Colorado Online @ Project Update: March

Colleagues,

This has been a busy semester for the Colorado Online @ project and I have a number of updates for you.

Connecting across colleges.  More than 350 faculty, instructors, and staff participated in the Online Faculty and Instructor Mini-Conference on February 18. Participants were able to see first-hand the progress each subcommittee has made, ask questions, and work with each other to provide feedback during focus sessions and discipline breakout groups. Recordings and PowerPoint presentations used during the mini-conference can be found on the Colorado Online @ blog under each subcommittee’s page: Academic Affairs, Learning Design, Learning Resources, Student Support Services, Technology.  We will follow up on suggestions for additional conversations at the 2:2 this fall and in other venues.    

Course scheduling/registration model.  In February, representatives from each subcommittee worked with online learning consultants from MindWires, Inc. to review the viability of different models. On March 1, the Steering Committee decided on the following approach:

  • There was consensus that we should use consortial (aggregated) sections vs. listing all course sections individually (as long as we are able to stay in compliance with Title IV rules and it can work technologically). 
  • The new model will emphasize home college sections, with enough aggregated sections to ensure that students from all colleges have access to flexible online options (like the accelerated courses and different parts of term currently available through CCCOnline).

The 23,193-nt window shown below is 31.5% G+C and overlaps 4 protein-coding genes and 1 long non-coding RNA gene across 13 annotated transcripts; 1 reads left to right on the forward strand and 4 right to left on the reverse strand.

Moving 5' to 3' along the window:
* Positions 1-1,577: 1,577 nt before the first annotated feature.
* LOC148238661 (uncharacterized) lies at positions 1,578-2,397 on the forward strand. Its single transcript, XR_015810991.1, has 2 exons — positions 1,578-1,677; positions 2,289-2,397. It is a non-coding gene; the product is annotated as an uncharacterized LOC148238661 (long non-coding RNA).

• Students who enroll in aggregated sections will be assigned to specific sections more frequently throughout the registration process so that they are notified of their instructor and required course materials further in advance.  
  • The number of online sections to be taught by each college will be based on historic enrollment data and will be determined centrally to support strategic enrollment management across the consortium.  Colleges will be responsible for hiring instructors and providing instructional oversight.
  • To realize the full benefit of our consortial approach, the Steering Committee noted that we will likely need to do things more alike than we do now (examples included pre-requisites / co-requisites, start dates/parts of term, and use of OER).

Timeline.  I will convene a very small group of people to build the final registration model, lay the foundation for the financial model, and draft the preliminary IT project request over the next couple months.  Once we know how long it will take to build the necessary registration technology, we will be able to determine the timing for when courses will begin transitioning to the new model.  Our plan is still to start small with just a few Colorado Online @ courses in Spring 2023 (SPA 111, ECE, and one or two courses taught by most if not all colleges so that we can verify that the new registration process works as anticipated).  Most courses will then transition to the new model during the following year, AY23/24. 

Next Steps. I am in the process of reviewing recommendations presented to the Project Team in March, including:

  • Software and resources needed to better coordinate disability services among colleges (Student Support Subcommittee)
  • Messaging in D2L, and integration with ReadSpeaker software (Technology Subcommittee)
  • A shared course framework and a syllabus management tool (Learning Design Subcommittee)

Check out the Colorado Online @ blog for more details and a list of upcoming recommendations.

I will host an open forum on April 21, 2022, from 3:30-5 p.m. to provide additional updates and answer questions before the end of the academic year. In the meantime, don’t hesitate to contact me or Tammy Vercauteren, Project Director for Colorado Online.     

Sincerely,

Landon

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